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  • 1.
    Achotegui Sebastian, Elena
    Stockholm University, Faculty of Humanities, Department of Romance Studies and Classics, Nordic Institute of Latin American Studies.
    Cleaning off stigmas: Domestic work and collective identity building in Uruguay.2021Independent thesis Advanced level (degree of Master (Two Years)), 80 credits / 120 HE creditsStudent thesis
    Abstract [en]

    Domestic work and care tasks have historically been assigned to women and have never been considered as real work, as they happen within the private scene of the home in both its forms, salaried and unpaid. Due to this conception, dating back from the servitude and slavery systems of the colonial era, and rooted in the patriarchal structure of societies, domestic workers have struggled, and still struggle today in many countries to see their rights recognised. They face stigma and lack an institutional back up. In this sphere, Uruguay sets an example, with one of the most advanced legislations on domestic work in the world after a tripartite negotiation that happened in 2006 between representatives of domestic workers and employers as well as the mediation of the executive power. This research aims to see how the change in legislation changed domestic workers lives and what impact these changes had in the social shared thought. It also looks at the collective identity building of domestic workers in Uruguay through the conduction of interviews with members of the domestic workers’ union, the SUTD. Did the legislative change bring about a cultural change? What lessons can we learn from the Uruguayan case?

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  • 2.
    Blanken, Gwendelien Marie
    Stockholm University, Faculty of Humanities, Department of Romance Studies and Classics, Nordic Institute of Latin American Studies.
    Climate Governance: A Polycentric Approach in Eastern Caribbean2022Independent thesis Basic level (degree of Bachelor), 180 HE creditsStudent thesis
    Abstract [en]

    Natural disasters are on the rise in the Caribbean due to climate change that affects several OECS member states in the Eastern Caribbean region. However, OECS governments have developed structures for reducing vulnerability and building resilience. Climate change and disaster resilience projects were implemented, and regional, national, and local support is provided. A prominent voice in climate governance debate is late Elinor Ostrom, who argues that global climate agreements should be decentralized and taken place locally rather than centrally. According to Ostrom, a bottom-up approach creates a more multilevel governing system. This approach is described as a "polycentric approach" by Ostrom. A polycentric governance is argued to provide several benefits and is effective in combating climate change. Our study examines whether the existing regional and local climate projects and programmes of the OECS member states follow a polycentric approach to climate governance. In this study, the data were analysed by employing two frameworks that are related to the theory of polycentric approaches to climate governance, that have been used in previous studies. With this we aim to capture the multifaceted nature of polycentric climate governance.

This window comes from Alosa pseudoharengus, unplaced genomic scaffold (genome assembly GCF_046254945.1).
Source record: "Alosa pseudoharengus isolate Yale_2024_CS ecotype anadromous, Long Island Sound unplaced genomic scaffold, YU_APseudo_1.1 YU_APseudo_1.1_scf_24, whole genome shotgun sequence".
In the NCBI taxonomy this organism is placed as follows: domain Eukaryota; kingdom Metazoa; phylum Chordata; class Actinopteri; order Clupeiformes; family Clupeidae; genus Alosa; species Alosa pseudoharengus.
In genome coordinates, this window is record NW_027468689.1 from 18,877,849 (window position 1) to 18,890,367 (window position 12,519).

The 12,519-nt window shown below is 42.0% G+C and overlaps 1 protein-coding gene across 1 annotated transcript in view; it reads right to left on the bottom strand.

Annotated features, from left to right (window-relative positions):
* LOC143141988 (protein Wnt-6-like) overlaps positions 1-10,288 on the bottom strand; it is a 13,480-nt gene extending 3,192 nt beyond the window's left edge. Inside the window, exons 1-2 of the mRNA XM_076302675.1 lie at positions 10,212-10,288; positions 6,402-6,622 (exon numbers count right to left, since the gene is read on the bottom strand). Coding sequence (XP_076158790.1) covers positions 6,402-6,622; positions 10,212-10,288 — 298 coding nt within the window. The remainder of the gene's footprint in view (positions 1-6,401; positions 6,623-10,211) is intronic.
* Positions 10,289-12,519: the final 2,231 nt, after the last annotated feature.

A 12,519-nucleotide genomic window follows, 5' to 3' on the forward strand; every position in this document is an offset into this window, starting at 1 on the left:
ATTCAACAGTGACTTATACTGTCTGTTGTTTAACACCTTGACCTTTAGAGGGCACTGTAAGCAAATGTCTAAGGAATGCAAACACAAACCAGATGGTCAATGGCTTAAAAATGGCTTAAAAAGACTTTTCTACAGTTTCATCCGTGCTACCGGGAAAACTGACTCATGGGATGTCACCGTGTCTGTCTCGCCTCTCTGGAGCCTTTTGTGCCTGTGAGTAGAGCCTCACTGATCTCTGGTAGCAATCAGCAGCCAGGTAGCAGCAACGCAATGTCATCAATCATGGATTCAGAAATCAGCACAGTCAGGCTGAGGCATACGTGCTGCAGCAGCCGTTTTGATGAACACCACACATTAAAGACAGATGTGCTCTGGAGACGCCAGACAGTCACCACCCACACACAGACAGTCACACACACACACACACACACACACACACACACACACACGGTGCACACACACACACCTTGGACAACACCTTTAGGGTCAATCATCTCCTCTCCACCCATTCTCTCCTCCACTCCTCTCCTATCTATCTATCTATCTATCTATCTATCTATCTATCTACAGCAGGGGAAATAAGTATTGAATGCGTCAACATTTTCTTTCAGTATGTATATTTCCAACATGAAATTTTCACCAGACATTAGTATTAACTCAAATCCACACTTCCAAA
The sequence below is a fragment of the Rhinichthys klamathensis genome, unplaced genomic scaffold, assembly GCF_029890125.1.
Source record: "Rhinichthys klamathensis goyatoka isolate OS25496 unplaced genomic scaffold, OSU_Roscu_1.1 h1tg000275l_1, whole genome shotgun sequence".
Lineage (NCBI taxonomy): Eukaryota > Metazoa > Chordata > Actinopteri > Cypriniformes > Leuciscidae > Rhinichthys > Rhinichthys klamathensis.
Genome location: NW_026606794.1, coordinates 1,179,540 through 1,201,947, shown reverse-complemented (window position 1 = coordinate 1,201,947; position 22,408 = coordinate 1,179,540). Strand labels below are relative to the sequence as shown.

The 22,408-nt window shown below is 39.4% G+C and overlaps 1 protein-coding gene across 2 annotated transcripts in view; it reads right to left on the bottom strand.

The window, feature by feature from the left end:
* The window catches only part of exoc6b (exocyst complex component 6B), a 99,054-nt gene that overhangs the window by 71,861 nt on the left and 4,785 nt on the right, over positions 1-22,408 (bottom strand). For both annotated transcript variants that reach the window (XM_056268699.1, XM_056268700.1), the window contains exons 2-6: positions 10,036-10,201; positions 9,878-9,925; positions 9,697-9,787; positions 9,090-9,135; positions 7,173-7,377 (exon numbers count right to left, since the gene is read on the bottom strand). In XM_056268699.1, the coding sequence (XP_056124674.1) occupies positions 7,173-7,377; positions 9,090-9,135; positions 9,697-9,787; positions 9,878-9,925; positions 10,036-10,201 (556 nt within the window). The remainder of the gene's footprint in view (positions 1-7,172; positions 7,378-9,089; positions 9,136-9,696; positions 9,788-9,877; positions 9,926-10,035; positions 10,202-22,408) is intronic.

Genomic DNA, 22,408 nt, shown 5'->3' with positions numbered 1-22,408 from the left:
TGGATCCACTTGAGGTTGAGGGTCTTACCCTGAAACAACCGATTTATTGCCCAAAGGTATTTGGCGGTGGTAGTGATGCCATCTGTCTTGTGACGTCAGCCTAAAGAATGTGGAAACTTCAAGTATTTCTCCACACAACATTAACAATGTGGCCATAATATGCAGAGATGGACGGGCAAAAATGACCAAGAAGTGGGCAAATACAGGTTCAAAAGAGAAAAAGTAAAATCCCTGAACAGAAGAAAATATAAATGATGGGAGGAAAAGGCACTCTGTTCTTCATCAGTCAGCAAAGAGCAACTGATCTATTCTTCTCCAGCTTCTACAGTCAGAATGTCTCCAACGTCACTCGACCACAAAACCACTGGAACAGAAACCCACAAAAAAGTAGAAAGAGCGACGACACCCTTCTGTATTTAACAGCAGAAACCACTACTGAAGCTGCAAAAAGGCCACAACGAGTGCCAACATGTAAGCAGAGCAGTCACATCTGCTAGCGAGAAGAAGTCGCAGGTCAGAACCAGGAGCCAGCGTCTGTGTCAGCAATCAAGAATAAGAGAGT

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    Climate Governance
  • 3.
    Clase Hagman, Mimmi
    Stockholm University, Faculty of Humanities, Department of Romance Studies and Classics, Nordic Institute of Latin American Studies. NILAS.
    Dialogs of Peace in Protection of Life: A Comparative Case Study of a Nonviolence Method by the Indigenous Guards of the Regional Indigenous Council of Cauca in the Post-Peace Accord Context (2016-2021) in Colombia2021Independent thesis Advanced level (degree of Master (Two Years)), 80 credits / 120 HE creditsStudent thesis
    Abstract [en]

    The Peace Agreement of 2016 between the Colombian government and the Revolutionary Armed Forces of Colombia - People's Army raised hopes after decades of internal armed conflict, but the levels of violence continue to be high in rural areas. Cauca is the department of Colombia where most social leaders and human rights defenders have been killed since 2016. To resist violence, to defend life and the territories, and to uphold rule of law based on the 1991 Colombian Constitution, the Indigenous Guards of the Regional Indigenous Council of Cauca use an integral method of nonviolence in the everyday setting. The aim of this study is to understand the impact of this method, perceived by the local people, as an alternative way to create peace in Colombia with concepts defined by Johan Galtung. With a decolonial research approach, an exemplifying qualitative comparative case study with fieldwork for the data collection has been carried out in Cauca, to give voice to and learn from the local communities. The results show a complex situation of an uneven progress of conflict transformation within the department, with significant economic inequalities. The challenges of cyclical war on a small scale are occurring, as in the case of the Proyecto Nasa in the Municipality of Toribío. At once, the possibilities of using this method to break the cycles of war through the power of asymmetry have occurred by conflict resolutions of dialogs with armed actors, as in the case of the resguardo of Paletará in the Municipality of Puracé Coconuco. It is claimed that by strengthening the institution of the Indigenous Guards, the collective actions of peacekeeping and peacebuilding in the territories can improve the process of conflict transformation by revitalizing the implementation of the 2016 Peace Agreement with its territorial focus and the ethnic chapter. 

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  • 4. Diez Garcia, Ruben